In Alzheimer's disease proteins clump together to long fibrils causing the death of nerve cells. Small heat shock proteins can counteract this effect. Scientists, therefore, hope to deploy them as agents in the treatment of neurodegenerative diseases. Using the example of a small heat shock protein, researchers at the Technical University of Munich (TUM) and the Helmholtz Zentrum München have now uncovered how the protein interacts with other proteins.
Small heat shock proteins are the "catastrophe aid workers" of the cell. When exposed to strong heat or radiation, vital cell proteins lose their structure and clot up to entangled clumps. Once these clumps have formed there is no return -- the proteins become useless and the cells begin to die. Small heat shock proteins, however, attach to the deformed proteins before they clump together and preserve them in a soluble state -- helping to restore their proper form.
Promising candidate for new forms of therapy
The helper proteins are true multi-talents. They can bind large numbers of badly folded proteins and keep them from clumping together. This also includes the potentially disease-causing proteins that collect in the cells of patients with neurodegenerative disorders -- for example, beta amyloids that agglomerate to form long fibrils in the nerve cells of Alzheimer's patients. Heat shock proteins are also associated with other nervous system disorders like Parkinson's disease and multiple sclerosis.
Although it is still unclear what role these catastrophe aid workers play in the various ailments, they are already being considered as models for agents in new medications. If the precise mechanisms by which these heat shock proteins hook up to their disease-causing counterparts were known, scientists could deploy this knowledge to develop agents utilizing these mechanisms to fight disease.
Two ways out of the chaos
A group of researchers led by Bernd Reif, professor at the Department of Chemistry of the Technical University of Munich (TUM) and group leader at the Helmholtz Zentrum München, have now succeeded in uncovering precisely this mechanism. Using a refined procedure of solid-state nuclear magnetic resonance spectroscopy (solid-state NMR), they managed, for the first time ever, to identify the sites in the alpha-B-crystallin that attach to the beta-amyloid.
It is the first direct structure analysis of a complete heat shock protein during interaction with a bonding partner, because the catastrophe aid workers do not make the observer's job easy. "Alpha-B-crystallin exists in various different forms comprising 24, 28 or 32 subunits that are permanently being swapped," explains Reif. "In addition, it has a large molecular weight. These factors make structure analysis very difficult."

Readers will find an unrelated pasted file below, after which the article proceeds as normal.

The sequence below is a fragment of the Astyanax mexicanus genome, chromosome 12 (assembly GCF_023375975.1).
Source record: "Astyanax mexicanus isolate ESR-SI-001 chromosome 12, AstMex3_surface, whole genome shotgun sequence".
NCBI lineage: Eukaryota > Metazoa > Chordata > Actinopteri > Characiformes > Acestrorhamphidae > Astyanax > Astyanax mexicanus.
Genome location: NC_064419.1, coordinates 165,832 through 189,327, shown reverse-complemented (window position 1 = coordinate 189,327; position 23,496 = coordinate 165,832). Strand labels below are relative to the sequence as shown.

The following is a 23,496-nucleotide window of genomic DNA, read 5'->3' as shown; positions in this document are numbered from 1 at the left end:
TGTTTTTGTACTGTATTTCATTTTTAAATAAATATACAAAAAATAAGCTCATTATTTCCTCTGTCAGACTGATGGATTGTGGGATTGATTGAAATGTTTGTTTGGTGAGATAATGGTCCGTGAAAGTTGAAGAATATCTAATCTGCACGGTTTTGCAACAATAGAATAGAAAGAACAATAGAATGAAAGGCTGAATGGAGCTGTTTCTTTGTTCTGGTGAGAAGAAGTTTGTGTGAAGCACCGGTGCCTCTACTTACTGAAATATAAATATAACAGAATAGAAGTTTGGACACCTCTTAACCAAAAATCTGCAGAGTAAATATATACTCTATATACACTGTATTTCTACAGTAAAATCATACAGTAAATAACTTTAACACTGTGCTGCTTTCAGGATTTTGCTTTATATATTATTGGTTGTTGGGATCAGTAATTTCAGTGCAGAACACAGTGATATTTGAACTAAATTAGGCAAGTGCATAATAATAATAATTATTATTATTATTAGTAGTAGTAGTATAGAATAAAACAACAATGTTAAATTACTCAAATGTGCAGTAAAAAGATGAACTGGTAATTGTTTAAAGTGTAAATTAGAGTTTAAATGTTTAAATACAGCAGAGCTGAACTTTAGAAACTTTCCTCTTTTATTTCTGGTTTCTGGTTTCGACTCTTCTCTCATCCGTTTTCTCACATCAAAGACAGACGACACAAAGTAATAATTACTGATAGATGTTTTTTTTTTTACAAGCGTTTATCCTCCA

In close collaboration with his TUM colleagues Johannes Buchner, professor of biotechnology and Sevil Weinkauf, professor of electron microscopy, Reif determined that the small heat shock protein uses a specific non-polar beta-sheet structure pile in its center for interactions with the beta-amyloid, allowing it to access the aggregation process in two locations at once: For one it attaches to individual dissolved beta-amyloids, preventing them from forming fibrils. In addition, it "seals" existing fibrils, so that further amyloids can no longer accumulate.
Template for artificial protein construction
Precise knowledge about the way in which alpha-B-crystallin attaches to the Alzheimer's protein is particularly interesting for researchers using so-called "protein engineering" to develop new agents that bind specifically to beta-amyloid and similar proteins. If the newly discovered beta-sheet structure idea could be integrated as building blocks into such artificially designed proteins, it would improve their ability to attach to the disease-causing fibrils -- a first step in the development of new agents against Alzheimer's and other neurodegenerative diseases.
In future work, the scientists want to take a closer look at the N-terminal region of the alpha-B-crystallin. As Reif and his colleagues have discovered, it binds protein types that, unlike the beta-amyloid, clump together in an unordered manner. The researchers will be supported by the new NMR Center that is currently under construction at the Garching campus of the Technical University of Munich and slated to open in 2017. A further facility geared specifically to solid-state NMR is currently under construction at the Helmholtz Zentrum in Neuherberg.
Materials provided by Helmholtz Zentrum Muenchen - German Research Centre for Environmental Health. Note: Content may be edited for style and length.
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